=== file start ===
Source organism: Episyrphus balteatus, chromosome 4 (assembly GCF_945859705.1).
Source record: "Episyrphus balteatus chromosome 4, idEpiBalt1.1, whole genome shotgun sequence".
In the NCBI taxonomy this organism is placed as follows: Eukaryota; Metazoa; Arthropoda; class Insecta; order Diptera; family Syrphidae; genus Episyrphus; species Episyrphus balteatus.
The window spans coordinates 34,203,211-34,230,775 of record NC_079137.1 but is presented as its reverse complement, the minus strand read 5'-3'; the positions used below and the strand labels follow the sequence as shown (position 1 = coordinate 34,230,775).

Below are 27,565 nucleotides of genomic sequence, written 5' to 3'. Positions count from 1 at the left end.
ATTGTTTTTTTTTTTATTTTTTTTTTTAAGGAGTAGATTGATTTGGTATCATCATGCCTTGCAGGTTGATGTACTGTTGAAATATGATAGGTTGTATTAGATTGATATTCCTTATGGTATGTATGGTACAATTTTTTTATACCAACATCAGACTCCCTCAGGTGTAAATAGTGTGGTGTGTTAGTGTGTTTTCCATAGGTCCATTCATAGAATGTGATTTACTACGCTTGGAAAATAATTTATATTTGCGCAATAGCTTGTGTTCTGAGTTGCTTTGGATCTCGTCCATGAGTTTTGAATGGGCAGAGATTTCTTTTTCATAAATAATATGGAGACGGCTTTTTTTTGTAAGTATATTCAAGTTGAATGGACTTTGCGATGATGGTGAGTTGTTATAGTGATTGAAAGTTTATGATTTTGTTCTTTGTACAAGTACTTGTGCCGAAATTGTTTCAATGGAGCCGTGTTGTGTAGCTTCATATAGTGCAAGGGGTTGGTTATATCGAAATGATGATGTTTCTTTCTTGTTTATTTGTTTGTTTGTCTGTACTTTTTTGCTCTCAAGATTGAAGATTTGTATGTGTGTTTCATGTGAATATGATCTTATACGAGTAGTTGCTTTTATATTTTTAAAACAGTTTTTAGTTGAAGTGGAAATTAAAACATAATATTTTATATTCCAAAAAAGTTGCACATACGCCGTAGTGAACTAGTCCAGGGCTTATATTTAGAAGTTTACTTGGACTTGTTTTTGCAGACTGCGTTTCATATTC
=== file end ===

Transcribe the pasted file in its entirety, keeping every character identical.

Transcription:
Source organism: Episyrphus balteatus, chromosome 4 (assembly GCF_945859705.1).
Source record: "Episyrphus balteatus chromosome 4, idEpiBalt1.1, whole genome shotgun sequence".
In the NCBI taxonomy this organism is placed as follows: Eukaryota; Metazoa; Arthropoda; class Insecta; order Diptera; family Syrphidae; genus Episyrphus; species Episyrphus balteatus.
The window spans coordinates 34,203,211-34,230,775 of record NC_079137.1 but is presented as its reverse complement, the minus strand read 5'-3'; the positions used below and the strand labels follow the sequence as shown (position 1 = coordinate 34,230,775).

Below are 27,565 nucleotides of genomic sequence, written 5' to 3'. Positions count from 1 at the left end.
ATTGTTTTTTTTTTTATTTTTTTTTTTAAGGAGTAGATTGATTTGGTATCATCATGCCTTGCAGGTTGATGTACTGTTGAAATATGATAGGTTGTATTAGATTGATATTCCTTATGGTATGTATGGTACAATTTTTTTATACCAACATCAGACTCCCTCAGGTGTAAATAGTGTGGTGTGTTAGTGTGTTTTCCATAGGTCCATTCATAGAATGTGATTTACTACGCTTGGAAAATAATTTATATTTGCGCAATAGCTTGTGTTCTGAGTTGCTTTGGATCTCGTCCATGAGTTTTGAATGGGCAGAGATTTCTTTTTCATAAATAATATGGAGACGGCTTTTTTTTGTAAGTATATTCAAGTTGAATGGACTTTGCGATGATGGTGAGTTGTTATAGTGATTGAAAGTTTATGATTTTGTTCTTTGTACAAGTACTTGTGCCGAAATTGTTTCAATGGAGCCGTGTTGTGTAGCTTCATATAGTGCAAGGGGTTGGTTATATCGAAATGATGATGTTTCTTTCTTGTTTATTTGTTTGTTTGTCTGTACTTTTTTGCTCTCAAGATTGAAGATTTGTATGTGTGTTTCATGTGAATATGATCTTATACGAGTAGTTGCTTTTATATTTTTAAAACAGTTTTTAGTTGAAGTGGAAATTAAAACATAATATTTTATATTCCAAAAAAGTTGCACATACGCCGTAGTGAACTAGTCCAGGGCTTATATTTAGAAGTTTACTTGGACTTGTTTTTGCAGACTGCGTTTCATATTC